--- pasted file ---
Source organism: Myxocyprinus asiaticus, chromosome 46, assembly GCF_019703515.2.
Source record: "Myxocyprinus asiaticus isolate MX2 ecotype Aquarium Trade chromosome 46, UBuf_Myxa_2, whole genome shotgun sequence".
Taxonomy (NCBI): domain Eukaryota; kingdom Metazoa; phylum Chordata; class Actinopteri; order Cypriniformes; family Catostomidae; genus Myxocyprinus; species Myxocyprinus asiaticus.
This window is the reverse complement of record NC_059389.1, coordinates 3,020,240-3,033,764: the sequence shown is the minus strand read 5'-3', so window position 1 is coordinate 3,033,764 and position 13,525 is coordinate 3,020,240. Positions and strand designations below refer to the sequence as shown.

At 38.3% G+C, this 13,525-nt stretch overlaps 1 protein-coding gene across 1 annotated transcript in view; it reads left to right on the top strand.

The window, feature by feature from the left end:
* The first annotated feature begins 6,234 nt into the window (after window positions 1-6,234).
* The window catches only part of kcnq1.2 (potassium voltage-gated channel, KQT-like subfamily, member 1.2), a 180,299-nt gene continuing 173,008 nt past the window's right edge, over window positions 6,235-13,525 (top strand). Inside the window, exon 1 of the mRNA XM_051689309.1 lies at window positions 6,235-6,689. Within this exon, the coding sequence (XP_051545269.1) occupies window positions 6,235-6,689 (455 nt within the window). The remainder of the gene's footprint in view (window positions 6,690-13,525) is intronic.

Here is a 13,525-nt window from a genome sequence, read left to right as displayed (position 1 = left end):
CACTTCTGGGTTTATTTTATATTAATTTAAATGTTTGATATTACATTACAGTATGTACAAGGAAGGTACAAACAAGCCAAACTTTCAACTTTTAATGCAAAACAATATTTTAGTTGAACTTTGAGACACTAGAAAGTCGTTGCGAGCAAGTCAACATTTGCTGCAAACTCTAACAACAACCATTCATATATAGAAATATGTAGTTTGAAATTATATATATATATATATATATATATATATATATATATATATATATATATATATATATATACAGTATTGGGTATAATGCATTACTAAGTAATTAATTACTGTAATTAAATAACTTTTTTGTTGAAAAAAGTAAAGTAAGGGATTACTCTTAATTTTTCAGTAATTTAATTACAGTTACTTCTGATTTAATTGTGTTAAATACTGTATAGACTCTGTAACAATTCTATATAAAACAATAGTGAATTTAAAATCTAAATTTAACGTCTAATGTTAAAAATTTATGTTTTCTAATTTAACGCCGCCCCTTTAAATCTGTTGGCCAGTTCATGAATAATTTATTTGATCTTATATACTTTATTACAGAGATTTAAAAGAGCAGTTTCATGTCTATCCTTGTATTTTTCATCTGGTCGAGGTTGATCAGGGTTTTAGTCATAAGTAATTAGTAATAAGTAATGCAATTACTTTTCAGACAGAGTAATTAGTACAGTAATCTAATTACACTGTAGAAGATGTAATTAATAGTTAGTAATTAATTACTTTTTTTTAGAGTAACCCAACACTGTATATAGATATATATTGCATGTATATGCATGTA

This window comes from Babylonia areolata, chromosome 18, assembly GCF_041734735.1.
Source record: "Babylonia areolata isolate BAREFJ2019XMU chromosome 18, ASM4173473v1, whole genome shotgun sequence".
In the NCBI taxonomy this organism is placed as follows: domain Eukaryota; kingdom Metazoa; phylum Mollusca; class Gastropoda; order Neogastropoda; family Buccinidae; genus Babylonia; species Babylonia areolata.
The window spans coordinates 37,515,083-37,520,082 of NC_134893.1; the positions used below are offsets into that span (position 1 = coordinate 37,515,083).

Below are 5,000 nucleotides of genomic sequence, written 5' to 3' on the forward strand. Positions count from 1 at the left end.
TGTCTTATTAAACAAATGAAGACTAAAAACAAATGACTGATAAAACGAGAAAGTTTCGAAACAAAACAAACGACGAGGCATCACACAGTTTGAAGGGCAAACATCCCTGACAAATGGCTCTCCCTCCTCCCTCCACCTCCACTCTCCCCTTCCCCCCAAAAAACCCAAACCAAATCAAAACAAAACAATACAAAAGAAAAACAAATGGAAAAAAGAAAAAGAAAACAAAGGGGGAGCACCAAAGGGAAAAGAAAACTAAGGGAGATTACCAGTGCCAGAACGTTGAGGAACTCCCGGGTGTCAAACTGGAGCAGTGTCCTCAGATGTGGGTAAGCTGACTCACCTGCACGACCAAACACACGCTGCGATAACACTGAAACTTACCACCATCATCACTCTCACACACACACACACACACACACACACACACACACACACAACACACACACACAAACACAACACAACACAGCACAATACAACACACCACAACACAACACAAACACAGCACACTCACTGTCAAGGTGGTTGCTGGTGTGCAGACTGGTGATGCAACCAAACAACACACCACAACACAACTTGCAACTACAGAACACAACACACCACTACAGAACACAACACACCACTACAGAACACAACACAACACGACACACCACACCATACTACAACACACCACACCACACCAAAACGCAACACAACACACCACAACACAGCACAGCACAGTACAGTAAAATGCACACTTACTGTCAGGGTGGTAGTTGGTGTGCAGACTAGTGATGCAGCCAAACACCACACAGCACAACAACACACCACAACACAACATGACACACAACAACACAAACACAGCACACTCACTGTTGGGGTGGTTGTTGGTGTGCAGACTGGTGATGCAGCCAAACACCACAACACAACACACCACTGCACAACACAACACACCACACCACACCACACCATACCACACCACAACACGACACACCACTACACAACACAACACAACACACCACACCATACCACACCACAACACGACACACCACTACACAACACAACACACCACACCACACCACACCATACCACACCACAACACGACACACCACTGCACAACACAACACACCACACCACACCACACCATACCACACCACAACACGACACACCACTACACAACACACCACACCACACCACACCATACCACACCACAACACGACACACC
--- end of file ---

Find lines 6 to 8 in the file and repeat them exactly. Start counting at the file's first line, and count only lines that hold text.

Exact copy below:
The window, feature by feature from the left end:
* The first annotated feature begins 6,234 nt into the window (after window positions 1-6,234).
* The window catches only part of kcnq1.2 (potassium voltage-gated channel, KQT-like subfamily, member 1.2), a 180,299-nt gene continuing 173,008 nt past the window's right edge, over window positions 6,235-13,525 (top strand). Inside the window, exon 1 of the mRNA XM_051689309.1 lies at window positions 6,235-6,689. Within this exon, the coding sequence (XP_051545269.1) occupies window positions 6,235-6,689 (455 nt within the window). The remainder of the gene's footprint in view (window positions 6,690-13,525) is intronic.